Agatha Raisin and the Quiche of Death sounds a little…silly. Is it a comedy?
It’s a detective drama but the antithesis to the very gritty, Danish-style dramas that we have had lately. It’s tongue-in-cheek.
What’s it about?
It’s based on the books by MC Beaton. It’s about a high-powered PR lady who moves to the Cotswolds in search of a new life and bakes a quiche for the village fete to ingratiate herself…only for someone to die from eating it. To clear her name she decides to find the actual killer.
What did you want to try your hand at sleuthing?
I’ve played a lot of best friends so it’s nice to be at the helm for the first time. When you’re a woman of a certain age, it’s tricky find roles that aren’t just about “I’m in my 40s and I need a man”, “I don’t have a child”. This isn’t about that. It’s about somebody not fitting in, and then the murder mystery.
Who did you model Agatha on?
Me in a bad mood. When my husband looks at a script, he says: “is this Ashley in a good mood or a bad mood?” There are bits of Ashley in a good mood, too.
So not Patsy in Absolutely Fabulous?
There is an element! I love Joanna Lumley. I brought to the role my ability to walk in four-inch stilettos on grass and cobbles and gravel and sand…with lots of plasters.
Was there any other stunt-work?
There was a room of fire. I read the script and thought, “that’s alright, they’ll get a stunt woman in for that: a woman with a wee blonde wig.” But the day comes and there’s the stunt coordinator, the fireman, the special FX blokes lighting the sofa saying, “Ashley, you just lie there, six inches from the flame…” Evidently I survived!
Like Agatha, you swapped the bright lights of Hollywood for the sticks. Why?
I wanted to simplify my life. I didn’t want stylists and publicists and someone who blows leaves around the garden for me; I felt awfully comfortable with that kind of life. I played at Hollywood and I really enjoyed it, but there came a point where I just wanted to hide up a hill and pretend Twitter doesn’t exist.
How does Hollywood celebrate Christmas?
A bit mental. People would dress as Dickensian carol singers and there was a shopping mall that pumped out fake snow while the loudspeakers on the plastic palm trees sang Frank Sinatra. I didn’t eat meat for many years so I was introduced to the toferky: turkeys made of tofu. You could even stuff it.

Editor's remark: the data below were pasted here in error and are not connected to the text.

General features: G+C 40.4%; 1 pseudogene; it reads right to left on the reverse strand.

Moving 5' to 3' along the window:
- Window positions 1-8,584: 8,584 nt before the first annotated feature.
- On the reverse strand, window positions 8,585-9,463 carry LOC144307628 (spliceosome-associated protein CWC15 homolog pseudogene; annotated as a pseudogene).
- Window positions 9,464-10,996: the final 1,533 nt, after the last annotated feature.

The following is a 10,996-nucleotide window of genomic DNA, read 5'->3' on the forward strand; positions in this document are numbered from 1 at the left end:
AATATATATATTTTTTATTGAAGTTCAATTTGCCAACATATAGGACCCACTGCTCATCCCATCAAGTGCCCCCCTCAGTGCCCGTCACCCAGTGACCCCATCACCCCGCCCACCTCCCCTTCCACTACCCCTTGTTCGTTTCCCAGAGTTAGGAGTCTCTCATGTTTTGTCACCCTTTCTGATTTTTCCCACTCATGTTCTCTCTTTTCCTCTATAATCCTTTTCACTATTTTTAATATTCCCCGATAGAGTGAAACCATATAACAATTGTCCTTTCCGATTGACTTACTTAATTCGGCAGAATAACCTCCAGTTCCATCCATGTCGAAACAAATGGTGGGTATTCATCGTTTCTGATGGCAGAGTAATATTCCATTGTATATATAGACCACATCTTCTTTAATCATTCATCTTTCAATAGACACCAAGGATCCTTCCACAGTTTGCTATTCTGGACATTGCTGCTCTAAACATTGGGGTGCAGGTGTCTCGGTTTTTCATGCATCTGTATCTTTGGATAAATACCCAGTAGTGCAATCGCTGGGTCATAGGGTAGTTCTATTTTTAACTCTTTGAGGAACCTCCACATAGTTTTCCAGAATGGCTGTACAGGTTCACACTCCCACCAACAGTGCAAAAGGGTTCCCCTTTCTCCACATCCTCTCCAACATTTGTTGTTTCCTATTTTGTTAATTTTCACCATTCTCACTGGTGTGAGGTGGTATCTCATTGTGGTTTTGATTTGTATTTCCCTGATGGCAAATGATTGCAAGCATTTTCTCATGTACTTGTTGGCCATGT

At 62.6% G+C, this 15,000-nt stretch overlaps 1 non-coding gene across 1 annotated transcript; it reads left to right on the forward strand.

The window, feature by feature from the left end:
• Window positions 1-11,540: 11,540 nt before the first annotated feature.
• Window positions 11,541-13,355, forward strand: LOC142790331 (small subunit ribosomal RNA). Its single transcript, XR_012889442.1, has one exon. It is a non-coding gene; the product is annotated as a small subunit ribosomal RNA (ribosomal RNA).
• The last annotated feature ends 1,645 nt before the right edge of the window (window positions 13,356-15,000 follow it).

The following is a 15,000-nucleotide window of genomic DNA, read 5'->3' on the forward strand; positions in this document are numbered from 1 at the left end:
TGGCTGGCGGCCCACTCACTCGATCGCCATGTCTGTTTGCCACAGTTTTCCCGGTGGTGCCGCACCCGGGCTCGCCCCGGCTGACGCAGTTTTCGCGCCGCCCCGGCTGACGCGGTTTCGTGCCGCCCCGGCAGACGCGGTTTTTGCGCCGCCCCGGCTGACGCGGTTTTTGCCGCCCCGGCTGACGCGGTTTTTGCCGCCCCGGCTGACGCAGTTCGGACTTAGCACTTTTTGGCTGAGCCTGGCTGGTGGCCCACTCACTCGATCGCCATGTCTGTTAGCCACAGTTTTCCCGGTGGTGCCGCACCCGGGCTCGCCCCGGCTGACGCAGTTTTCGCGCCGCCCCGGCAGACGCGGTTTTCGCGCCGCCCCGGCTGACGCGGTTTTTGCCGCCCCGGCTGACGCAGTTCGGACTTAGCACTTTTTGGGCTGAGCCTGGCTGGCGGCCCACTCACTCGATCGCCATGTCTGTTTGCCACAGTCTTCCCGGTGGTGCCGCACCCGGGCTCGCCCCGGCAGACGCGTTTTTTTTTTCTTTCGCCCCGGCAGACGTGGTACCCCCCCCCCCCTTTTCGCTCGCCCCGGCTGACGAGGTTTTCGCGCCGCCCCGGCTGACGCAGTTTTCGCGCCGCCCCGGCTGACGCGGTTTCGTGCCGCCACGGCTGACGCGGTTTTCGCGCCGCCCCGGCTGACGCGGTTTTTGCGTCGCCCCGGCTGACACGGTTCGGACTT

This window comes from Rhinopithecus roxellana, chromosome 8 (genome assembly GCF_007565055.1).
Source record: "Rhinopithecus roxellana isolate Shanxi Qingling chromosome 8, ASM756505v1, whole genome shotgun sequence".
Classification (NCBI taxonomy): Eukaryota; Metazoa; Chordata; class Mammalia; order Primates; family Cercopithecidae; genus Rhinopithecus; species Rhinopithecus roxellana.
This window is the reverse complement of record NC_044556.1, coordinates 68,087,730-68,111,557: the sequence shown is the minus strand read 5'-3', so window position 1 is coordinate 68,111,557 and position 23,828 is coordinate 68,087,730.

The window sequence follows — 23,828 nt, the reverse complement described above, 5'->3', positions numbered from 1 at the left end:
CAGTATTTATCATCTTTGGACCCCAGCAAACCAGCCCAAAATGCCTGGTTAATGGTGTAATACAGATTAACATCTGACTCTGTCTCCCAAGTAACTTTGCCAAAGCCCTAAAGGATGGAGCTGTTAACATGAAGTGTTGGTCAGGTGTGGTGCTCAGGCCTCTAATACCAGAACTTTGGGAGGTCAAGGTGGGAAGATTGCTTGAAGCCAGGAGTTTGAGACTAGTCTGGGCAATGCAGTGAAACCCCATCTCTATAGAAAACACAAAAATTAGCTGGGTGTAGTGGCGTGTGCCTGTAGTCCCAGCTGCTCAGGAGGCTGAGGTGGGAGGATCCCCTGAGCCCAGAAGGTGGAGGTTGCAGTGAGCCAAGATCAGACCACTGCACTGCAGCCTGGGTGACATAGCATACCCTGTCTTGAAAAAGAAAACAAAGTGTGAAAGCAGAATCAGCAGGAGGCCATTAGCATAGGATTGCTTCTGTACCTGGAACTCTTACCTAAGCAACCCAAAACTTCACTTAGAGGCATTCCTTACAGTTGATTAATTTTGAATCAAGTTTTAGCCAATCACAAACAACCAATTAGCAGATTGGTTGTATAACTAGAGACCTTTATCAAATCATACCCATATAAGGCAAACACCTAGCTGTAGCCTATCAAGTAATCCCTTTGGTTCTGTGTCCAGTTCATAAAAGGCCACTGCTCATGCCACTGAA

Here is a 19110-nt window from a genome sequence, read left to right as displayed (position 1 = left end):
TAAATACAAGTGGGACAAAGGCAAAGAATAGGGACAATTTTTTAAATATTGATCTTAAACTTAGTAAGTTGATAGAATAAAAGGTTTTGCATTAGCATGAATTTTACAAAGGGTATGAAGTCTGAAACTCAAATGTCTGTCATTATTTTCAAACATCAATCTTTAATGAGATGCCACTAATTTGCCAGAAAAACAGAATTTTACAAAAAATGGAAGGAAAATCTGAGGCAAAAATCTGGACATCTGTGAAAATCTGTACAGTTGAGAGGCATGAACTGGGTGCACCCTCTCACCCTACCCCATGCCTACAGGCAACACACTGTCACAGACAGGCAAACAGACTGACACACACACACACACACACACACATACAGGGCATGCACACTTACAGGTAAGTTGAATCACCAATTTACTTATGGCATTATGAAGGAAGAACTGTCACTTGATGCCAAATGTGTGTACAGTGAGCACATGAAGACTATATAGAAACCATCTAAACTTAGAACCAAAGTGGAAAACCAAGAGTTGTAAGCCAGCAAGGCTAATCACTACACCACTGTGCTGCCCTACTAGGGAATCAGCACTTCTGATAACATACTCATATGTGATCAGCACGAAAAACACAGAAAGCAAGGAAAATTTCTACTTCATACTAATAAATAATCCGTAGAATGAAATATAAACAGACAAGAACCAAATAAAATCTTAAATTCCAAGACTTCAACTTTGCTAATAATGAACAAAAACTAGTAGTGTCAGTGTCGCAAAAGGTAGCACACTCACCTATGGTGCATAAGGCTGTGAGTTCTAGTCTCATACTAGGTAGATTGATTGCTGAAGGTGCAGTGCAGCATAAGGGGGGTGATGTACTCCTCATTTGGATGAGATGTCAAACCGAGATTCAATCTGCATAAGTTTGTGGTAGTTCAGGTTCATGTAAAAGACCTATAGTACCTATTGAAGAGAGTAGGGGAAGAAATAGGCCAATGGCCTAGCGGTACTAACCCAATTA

Does it worry you that as the voice of Embarrassing Bodies, you’ll always be associated with unsightly skin conditions and diseased genitalia?
I remember saying to my agent: it’s not taking the piss, is it? I didn’t want to do it if it was like “ha ha ha” at these unfortunate people. I am aware that it divides people: why would you go on television and get your cock and arsehole out? Because they get it fixed!
Britons are known for being repressed but in America they are so uptight, they won’t show a woman with breast cancer without fuzzing it out.
Next year will be the 10th anniversary of Extras. Would you team up with Ricky Gervais again?
Of course. Absolutely. Definitely, definitely. I love him. Whenever we see each other, we just laugh. It’s funny, whenever I see him I regress and become Maggie Jacobs a wee bit. Sometimes I say things to my husband and he says: “I’ve got to text Ricky that. That was Maggie.”
More Extras or would it be strange after all this time?
No, I would totally do it again. I loved playing that part and I loved that whole time. I suppose it was the job that people first knew me for. You know people say there are elements of yourself in every character? I’m afraid there are elements of Maggie in me.
Yes, I would totally do it again.
Agatha Raisin and the Quiche of Death is on Sky1 on Boxing Day at 8.30pm